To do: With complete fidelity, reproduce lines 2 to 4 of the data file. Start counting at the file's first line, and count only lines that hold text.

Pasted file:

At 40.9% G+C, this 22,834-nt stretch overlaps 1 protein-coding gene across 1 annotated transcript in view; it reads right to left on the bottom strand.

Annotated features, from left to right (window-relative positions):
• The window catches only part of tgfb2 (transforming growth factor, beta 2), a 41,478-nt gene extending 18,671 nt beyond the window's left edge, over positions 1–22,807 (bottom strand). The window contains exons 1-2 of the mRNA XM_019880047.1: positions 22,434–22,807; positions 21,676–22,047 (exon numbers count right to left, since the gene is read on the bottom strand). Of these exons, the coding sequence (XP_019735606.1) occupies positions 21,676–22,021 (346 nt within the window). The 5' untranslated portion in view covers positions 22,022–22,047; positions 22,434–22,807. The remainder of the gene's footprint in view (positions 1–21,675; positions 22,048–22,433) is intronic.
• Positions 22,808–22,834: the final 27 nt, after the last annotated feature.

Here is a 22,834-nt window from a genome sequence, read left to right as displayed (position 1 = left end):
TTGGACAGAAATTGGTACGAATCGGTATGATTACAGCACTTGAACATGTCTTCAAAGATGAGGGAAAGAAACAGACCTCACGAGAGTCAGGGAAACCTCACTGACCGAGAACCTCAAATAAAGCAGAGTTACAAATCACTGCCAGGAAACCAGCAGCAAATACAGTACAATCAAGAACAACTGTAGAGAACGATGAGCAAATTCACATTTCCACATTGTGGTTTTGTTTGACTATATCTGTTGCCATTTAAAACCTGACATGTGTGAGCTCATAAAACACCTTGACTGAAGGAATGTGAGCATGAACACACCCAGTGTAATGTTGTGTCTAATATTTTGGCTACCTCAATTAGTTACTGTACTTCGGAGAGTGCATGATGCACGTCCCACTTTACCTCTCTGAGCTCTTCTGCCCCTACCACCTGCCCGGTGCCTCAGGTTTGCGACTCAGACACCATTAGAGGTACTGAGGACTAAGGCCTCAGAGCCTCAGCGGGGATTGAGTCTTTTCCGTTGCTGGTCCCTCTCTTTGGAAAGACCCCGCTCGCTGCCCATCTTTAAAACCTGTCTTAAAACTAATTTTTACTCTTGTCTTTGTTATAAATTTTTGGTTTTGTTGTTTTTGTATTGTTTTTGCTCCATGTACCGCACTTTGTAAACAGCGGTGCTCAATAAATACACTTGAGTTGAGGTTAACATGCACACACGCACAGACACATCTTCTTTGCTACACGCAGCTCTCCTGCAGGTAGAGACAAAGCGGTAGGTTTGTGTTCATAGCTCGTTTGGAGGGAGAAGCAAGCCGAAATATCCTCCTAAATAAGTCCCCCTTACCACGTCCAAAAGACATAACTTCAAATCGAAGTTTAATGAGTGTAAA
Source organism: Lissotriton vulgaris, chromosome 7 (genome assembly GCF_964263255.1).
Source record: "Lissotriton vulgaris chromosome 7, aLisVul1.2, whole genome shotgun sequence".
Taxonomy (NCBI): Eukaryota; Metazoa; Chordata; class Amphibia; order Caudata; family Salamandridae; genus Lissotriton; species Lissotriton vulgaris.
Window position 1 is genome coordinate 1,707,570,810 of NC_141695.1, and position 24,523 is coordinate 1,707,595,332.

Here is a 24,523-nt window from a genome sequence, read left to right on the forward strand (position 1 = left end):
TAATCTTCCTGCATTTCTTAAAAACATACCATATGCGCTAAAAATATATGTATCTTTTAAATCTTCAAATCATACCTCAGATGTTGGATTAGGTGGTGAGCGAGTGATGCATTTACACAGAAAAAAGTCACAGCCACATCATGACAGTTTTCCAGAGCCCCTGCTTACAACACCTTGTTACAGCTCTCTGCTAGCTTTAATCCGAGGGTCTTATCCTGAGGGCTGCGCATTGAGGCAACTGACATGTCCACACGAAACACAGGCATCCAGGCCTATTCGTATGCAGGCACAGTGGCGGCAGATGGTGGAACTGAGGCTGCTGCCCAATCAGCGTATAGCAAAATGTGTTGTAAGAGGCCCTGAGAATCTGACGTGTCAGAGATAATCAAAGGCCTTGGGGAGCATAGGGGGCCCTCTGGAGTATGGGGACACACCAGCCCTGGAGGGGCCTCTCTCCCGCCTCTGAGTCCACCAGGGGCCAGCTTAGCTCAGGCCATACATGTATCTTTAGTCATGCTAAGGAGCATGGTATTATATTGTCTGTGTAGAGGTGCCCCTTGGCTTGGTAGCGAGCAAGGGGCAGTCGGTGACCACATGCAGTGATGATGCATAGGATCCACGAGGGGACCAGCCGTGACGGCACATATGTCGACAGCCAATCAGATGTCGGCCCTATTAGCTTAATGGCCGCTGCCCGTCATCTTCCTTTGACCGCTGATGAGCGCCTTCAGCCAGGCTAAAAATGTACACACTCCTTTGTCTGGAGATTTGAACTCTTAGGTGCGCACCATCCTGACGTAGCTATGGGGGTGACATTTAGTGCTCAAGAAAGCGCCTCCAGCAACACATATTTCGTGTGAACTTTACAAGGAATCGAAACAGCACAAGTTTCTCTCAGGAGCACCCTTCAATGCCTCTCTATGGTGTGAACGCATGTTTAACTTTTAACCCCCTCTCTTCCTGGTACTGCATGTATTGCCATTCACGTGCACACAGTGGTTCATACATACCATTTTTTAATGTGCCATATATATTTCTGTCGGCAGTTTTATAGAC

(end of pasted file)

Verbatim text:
Annotated features, from left to right (window-relative positions):
• The window catches only part of tgfb2 (transforming growth factor, beta 2), a 41,478-nt gene extending 18,671 nt beyond the window's left edge, over positions 1–22,807 (bottom strand). The window contains exons 1-2 of the mRNA XM_019880047.1: positions 22,434–22,807; positions 21,676–22,047 (exon numbers count right to left, since the gene is read on the bottom strand). Of these exons, the coding sequence (XP_019735606.1) occupies positions 21,676–22,021 (346 nt within the window). The 5' untranslated portion in view covers positions 22,022–22,047; positions 22,434–22,807. The remainder of the gene's footprint in view (positions 1–21,675; positions 22,048–22,433) is intronic.
• Positions 22,808–22,834: the final 27 nt, after the last annotated feature.